Click to enlarge.

The reliance on imports makes the UK highly vulnerable to fluctuations in the value of the pound: the lower its value, the more we have to pay for anything we import. This is a situation that could spell disaster in the case of a Brexit, with the Treasury estimating that a vote to leave could cause the pound to fall by 12 per cent.

So what does this mean for our energy bills? According to December’s figures from the Office of National Statistics, the average UK household spends £25.80 a week on gas, electricity and other fuels, which adds up to £35.7bn a year across the UK. And if roughly 45 per cent (£16.4bn) of that amount is based on imports, then a devaluation of the pound could cause their cost to rise 12 per cent – to £18.4bn.

This would represent a 5.6 per cent increase in our total spending on domestic energy, bringing the annual cost up to £37.7bn, and resulting in a £75 a year rise per average household. That’s £11 more than the Brexiteers have promised removing VAT would reduce bills by. 

This is a rough estimate – and adjustments would have to be made to account for the varying exchange rates of the countries we trade with, as well as the proportion of the energy imports that are allocated to domestic use – but it makes a start at holding Johnson and Gove’s latest figures to account.

Here are five other ways in which leaving the EU could risk soaring energy prices:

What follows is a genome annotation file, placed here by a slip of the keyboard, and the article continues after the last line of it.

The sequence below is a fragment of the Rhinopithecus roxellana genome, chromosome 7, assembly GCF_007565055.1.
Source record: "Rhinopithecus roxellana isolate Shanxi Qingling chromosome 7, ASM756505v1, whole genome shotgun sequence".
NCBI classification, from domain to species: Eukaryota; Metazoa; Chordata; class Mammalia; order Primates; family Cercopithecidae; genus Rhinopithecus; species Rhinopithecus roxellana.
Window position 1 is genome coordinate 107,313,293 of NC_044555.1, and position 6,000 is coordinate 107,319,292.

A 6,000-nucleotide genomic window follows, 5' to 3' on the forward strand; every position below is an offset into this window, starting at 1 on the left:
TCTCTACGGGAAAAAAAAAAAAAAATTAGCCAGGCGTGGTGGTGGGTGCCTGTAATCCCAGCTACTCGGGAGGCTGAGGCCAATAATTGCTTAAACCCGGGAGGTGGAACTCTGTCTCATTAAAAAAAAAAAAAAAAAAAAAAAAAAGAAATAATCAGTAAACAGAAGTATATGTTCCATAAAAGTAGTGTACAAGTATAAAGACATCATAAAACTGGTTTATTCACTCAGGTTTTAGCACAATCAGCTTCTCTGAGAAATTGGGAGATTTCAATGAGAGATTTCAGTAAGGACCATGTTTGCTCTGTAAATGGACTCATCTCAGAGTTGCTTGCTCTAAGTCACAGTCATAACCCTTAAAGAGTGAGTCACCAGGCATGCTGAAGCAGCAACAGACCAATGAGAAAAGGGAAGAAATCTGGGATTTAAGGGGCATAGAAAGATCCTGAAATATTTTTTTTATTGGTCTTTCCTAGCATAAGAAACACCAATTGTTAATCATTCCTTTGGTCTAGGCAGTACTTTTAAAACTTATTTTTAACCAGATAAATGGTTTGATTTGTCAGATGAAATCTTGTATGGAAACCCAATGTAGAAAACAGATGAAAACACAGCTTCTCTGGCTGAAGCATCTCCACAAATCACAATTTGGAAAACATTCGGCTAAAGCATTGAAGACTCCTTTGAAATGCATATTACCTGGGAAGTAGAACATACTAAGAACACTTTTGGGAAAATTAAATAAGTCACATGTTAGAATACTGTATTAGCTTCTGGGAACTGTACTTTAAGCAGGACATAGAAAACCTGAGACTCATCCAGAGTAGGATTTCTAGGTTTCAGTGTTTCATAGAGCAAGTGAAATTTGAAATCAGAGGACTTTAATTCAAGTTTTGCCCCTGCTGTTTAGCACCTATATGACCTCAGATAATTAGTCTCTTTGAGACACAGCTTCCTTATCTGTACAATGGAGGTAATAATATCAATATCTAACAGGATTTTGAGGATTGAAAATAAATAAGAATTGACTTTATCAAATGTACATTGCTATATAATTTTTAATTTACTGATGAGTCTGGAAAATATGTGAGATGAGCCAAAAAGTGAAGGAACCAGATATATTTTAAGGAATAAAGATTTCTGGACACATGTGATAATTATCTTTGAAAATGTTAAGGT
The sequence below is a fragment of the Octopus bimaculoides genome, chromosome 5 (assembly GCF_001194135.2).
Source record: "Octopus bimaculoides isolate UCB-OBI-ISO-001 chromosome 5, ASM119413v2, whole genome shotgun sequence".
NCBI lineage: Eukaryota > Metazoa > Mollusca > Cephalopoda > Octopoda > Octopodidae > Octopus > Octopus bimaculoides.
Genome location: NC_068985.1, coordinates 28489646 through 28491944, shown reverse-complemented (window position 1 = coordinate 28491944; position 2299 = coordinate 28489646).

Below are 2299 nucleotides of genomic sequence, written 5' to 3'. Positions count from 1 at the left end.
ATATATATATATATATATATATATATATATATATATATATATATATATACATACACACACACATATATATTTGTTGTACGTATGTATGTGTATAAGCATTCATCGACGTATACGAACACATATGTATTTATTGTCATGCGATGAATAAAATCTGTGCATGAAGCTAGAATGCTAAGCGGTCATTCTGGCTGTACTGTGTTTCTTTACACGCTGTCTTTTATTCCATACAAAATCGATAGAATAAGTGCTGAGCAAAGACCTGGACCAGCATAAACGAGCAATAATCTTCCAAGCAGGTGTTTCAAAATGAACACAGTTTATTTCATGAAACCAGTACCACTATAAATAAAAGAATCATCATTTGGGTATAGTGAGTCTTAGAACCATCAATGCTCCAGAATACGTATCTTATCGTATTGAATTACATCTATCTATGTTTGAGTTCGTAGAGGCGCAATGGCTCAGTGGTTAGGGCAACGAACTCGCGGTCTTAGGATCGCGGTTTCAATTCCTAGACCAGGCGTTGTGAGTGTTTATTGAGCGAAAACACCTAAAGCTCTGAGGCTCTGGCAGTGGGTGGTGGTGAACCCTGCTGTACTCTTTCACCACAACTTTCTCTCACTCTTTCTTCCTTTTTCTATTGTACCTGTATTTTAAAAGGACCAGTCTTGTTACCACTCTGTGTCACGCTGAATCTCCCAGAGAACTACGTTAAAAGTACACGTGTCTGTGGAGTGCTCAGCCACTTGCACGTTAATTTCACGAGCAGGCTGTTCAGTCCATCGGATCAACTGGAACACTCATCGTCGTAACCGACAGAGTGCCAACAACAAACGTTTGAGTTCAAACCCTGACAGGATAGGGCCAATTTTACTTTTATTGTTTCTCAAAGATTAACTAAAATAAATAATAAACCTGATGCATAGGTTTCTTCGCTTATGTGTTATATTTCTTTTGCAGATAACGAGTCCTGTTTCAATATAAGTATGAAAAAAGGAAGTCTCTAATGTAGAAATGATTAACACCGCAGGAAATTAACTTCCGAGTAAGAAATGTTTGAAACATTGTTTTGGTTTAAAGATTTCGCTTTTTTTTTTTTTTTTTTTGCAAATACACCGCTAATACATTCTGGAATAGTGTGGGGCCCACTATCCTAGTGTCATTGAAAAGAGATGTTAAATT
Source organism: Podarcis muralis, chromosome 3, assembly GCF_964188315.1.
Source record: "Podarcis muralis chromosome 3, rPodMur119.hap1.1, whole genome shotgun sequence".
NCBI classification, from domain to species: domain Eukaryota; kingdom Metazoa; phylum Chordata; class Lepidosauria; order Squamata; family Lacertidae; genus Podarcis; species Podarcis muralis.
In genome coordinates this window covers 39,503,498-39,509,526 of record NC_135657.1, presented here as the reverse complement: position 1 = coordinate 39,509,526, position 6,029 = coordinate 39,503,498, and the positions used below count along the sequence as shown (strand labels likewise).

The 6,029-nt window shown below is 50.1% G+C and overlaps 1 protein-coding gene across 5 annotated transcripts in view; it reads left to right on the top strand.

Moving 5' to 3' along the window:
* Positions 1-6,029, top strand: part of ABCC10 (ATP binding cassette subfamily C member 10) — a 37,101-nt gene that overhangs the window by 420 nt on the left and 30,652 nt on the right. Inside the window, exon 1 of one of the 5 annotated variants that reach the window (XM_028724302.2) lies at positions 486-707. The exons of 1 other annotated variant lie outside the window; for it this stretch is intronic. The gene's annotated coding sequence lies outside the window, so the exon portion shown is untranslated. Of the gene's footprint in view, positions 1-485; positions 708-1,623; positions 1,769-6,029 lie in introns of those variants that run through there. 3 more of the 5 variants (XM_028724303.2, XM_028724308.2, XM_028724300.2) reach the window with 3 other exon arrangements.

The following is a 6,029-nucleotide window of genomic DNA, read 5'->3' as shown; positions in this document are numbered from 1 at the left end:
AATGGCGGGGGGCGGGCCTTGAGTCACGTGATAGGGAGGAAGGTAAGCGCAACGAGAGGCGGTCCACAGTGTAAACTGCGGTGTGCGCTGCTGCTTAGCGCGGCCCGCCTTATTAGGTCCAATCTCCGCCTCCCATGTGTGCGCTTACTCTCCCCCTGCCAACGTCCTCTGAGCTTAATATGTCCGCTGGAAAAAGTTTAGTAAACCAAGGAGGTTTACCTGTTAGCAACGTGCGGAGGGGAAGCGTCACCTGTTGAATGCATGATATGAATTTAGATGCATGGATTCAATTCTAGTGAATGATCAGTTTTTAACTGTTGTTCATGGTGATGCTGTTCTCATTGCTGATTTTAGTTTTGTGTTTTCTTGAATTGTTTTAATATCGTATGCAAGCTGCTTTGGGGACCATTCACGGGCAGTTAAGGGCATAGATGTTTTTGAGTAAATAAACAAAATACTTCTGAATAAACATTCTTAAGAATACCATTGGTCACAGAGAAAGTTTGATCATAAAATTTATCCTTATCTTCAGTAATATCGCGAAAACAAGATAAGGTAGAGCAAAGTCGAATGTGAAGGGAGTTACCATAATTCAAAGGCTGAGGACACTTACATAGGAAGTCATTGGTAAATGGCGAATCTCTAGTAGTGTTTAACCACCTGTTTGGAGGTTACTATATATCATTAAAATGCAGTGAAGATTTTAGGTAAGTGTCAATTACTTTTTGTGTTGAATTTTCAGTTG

We would have less control over EU energy policy

A new report from Chatham House argues that the deeply integrated nature of the UK’s energy system means that we couldn’t simply switch-off the  relationship with the EU. “It would be neither possible nor desirable to ‘unplug’ the UK from Europe’s energy networks,” they argue. “A degree of continued adherence to EU market, environmental and governance rules would be inevitable.”

Exclusion from Europe’s Internal Energy Market could have a long-term negative impact

Secretary of State for Energy and Climate Change Amber Rudd said that a Brexit was likely to produce an “electric shock” for UK energy customers – with costs spiralling upwards “by at least half a billion pounds a year”. This claim was based on Vivid Economic’s report for the National Grid, which warned that if Britain was excluded from the IEM, the potential impact “could be up to £500m per year by the early 2020s”.

Brexit could make our energy supply less secure